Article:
Natural Cures And Remedies For Neuritis

While both optic and peripheral neuritis have their own individual treatment regimens, both are caused by aggravated nerves which may benefit from similar remedies and natural pain relievers. Some of the best home remedies that lessen the pain and discomfort associated with neuritis include some very benign products that can be obtained from a local grocery or drug store.

Much research has been done regarding the benefits of the B-vitamin family of supplements for treating both types of neuritis. Pantothenic acid, B-12, and B-2 are essential in protecting and optimizing nerve function. Another popular home remedy that is helpful in the reduction of nerve pain is carrot and spinach juice. The vitamins and minerals found in both of the vegetables provide excellent antioxidant support for the nerve and the body as a whole.

Barley Brew

Barley brew is also a potent pain reliever in response to neuritis. Boiling the barley brew and mixing it with buttermilk and lime juice make for a tasty home remedy. Beet juice is also a wonderful vegetable that is filled with many essential vitamins that help promote healing and nerve restoration.

Epsom Salt

A proven remedy for neuritis flareups is the epsom salt bath. Epsom salt baths should be taken three times per week in order to calm aggravated nerves and relieve pain and discomfort associated with neuritis. An effective means of gaining strength and building up bodily endurance during neuritis flareups is exercise. Soya bean milk is another home remedy used in treating neuritis. The natural chemicals found in soya beans help improve nerve function and should be taken once daily, preferably at night before bed.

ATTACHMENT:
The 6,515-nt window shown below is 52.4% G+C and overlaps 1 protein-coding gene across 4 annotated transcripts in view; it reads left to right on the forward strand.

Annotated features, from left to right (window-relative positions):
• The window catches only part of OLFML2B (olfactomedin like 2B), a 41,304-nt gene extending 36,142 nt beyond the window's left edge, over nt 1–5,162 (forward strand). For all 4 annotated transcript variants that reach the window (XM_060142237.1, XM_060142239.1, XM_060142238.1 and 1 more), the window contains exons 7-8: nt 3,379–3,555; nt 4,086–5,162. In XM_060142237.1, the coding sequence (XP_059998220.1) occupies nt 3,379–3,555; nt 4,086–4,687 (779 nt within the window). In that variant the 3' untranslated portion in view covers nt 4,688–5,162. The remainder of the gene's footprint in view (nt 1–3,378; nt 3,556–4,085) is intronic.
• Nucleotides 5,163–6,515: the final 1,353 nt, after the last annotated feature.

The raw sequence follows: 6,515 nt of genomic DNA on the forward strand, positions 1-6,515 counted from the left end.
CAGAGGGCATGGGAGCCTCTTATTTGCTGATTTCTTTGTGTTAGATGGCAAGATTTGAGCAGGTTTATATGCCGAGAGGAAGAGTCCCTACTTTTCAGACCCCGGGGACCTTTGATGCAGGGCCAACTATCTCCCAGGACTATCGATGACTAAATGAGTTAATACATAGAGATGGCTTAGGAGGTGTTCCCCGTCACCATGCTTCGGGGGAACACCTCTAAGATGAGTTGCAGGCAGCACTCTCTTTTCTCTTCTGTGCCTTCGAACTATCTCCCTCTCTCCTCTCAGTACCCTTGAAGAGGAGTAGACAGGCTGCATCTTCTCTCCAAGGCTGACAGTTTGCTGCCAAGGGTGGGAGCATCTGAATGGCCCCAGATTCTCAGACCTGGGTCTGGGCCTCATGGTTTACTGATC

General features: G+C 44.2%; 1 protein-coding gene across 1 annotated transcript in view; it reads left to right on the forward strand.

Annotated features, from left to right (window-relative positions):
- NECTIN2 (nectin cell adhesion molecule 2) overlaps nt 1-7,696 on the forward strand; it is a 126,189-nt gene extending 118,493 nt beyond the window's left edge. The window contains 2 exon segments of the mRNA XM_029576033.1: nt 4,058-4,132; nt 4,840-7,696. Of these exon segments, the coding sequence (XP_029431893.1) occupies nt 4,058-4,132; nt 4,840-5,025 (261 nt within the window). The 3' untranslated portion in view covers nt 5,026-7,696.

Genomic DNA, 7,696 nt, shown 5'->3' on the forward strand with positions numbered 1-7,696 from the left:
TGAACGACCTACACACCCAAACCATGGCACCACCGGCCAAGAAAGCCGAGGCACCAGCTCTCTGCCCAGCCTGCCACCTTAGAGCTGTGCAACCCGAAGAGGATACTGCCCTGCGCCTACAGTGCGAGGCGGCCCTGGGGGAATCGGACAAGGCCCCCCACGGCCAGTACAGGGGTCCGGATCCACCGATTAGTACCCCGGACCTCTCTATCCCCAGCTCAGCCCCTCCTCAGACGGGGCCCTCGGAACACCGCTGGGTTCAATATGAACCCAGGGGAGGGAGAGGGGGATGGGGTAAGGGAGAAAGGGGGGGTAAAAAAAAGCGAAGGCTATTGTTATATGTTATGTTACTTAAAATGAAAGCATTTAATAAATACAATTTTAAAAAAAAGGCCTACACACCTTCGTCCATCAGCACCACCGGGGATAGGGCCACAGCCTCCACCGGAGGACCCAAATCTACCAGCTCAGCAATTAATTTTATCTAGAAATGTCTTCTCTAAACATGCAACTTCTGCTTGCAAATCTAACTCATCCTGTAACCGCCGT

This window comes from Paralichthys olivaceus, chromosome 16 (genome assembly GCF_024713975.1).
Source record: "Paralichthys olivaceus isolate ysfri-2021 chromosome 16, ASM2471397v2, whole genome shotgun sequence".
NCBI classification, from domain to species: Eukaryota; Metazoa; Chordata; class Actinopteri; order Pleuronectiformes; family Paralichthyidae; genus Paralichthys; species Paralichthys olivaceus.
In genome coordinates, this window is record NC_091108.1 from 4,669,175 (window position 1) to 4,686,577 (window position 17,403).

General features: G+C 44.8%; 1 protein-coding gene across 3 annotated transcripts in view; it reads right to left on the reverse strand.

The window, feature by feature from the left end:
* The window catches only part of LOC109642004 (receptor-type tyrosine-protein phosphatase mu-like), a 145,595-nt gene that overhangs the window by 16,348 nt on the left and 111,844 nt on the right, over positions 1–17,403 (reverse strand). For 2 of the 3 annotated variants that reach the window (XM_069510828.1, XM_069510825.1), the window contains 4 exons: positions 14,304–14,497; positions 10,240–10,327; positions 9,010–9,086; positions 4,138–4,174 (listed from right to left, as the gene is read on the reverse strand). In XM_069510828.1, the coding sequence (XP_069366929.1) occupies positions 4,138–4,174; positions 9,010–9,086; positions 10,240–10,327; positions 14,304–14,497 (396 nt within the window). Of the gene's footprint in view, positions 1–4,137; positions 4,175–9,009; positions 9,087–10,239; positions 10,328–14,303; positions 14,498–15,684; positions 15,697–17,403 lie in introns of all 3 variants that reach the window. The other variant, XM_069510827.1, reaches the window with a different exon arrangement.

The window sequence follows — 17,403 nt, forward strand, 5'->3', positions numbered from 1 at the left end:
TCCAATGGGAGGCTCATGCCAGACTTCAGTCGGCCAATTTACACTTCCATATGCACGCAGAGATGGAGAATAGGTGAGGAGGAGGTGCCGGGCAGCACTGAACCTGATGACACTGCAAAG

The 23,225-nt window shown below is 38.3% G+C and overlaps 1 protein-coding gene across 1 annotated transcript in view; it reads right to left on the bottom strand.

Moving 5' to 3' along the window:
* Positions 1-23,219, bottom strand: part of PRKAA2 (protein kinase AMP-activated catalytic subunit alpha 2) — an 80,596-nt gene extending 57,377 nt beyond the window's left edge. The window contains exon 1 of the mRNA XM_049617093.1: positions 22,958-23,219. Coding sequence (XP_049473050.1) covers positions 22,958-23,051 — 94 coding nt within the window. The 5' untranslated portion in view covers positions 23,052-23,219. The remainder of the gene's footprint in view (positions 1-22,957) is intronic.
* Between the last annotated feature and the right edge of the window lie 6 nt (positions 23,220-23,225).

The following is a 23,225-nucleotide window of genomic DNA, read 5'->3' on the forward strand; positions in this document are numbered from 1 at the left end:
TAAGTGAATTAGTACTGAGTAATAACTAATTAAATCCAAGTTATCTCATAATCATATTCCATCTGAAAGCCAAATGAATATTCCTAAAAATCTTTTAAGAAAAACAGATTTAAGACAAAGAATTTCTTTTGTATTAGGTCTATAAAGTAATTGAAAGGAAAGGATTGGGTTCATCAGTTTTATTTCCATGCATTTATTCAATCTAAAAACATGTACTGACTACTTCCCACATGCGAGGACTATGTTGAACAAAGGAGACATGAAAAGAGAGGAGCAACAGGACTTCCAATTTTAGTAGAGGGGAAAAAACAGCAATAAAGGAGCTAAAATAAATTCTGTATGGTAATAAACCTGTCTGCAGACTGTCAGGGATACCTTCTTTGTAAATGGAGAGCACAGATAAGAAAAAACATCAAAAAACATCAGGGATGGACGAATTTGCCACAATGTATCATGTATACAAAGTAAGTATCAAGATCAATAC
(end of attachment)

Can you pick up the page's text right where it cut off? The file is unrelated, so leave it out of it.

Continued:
While most people who suffer from this disorder would cringe at the thought of exercise during such bouts of neuritis, moving the body by moderate walking for twenty minutes per day can help lessen nerve pain. Mild to moderate physical activity helps strengthen the body and muscles and relieves discomfort due to the natural hormones that are released by the body during exercise. Proper stretching should be done before and after any exercise routine, even if the exercise is light. This is necessary in order to avoid muscle strain or injury which would only heighten the problems with neuritis.

Things To Avoid During A Neuritis Flareup

There are several things that sufferers of neuritis should avoid in order to lessen pain and discomfort as well as promote speedy healing. Cut back on or avoid the following items:

  • Canned meats such as tuna and salted fish
  • White refined breads and cereals
  • Coffee
  • Tea
  • Caffeine products

The above items will only add to the complications of neuritis and should be avoided if all possible during a bout with neuritis.

Neuritis can be a debilitating illness that causes nerve pain and discomfort for sufferers. With the proper treatments, both with traditional and natural remedies, a pain free life may be enjoyed once again.

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  • Reply s.johnsamuel

    Received a good description on diabetic pheripheral neuralgia thanks your good advice

  • Reply James Butler

    I was eighty years a few weeks ago, I am a man, with a wife, family grown up and gone away and one passed on
    The Dr tells me I have peripheral neuritis in the shins knees and thighs and aches generally
    It started three years ago in the right leg and now it’s advancing more and more and I find it hard to walk
    The feet and ankles swell during the day and slacken off at night
    I take prescribed 5mg of Istin and chewable calcium the calcium seem to make it worse
    The Dr says the swollen is due to the blood not flowing up properly, then the fluid in the swelled feet is not red I take oatmeal porridge a tomato and an apple and a slice of white loaf and a banana and sage; jelly and camofoil drink for breakfast for dinner and tea I have one boiled egg ; carrots; leeks; tomatoes ;spuds; broccoli
    your information object to some of these foods I take
    I was taking the B vitamins but the Dr said I didn’t need them, I take other Vitamins for other problems
    Id’e write more but I am not able to follow this my e-mail address is I can manage the e-mailing ok
    so for now thanks for reading this and I would love to get advice about home cures if there are any
    yours sincerely James Butler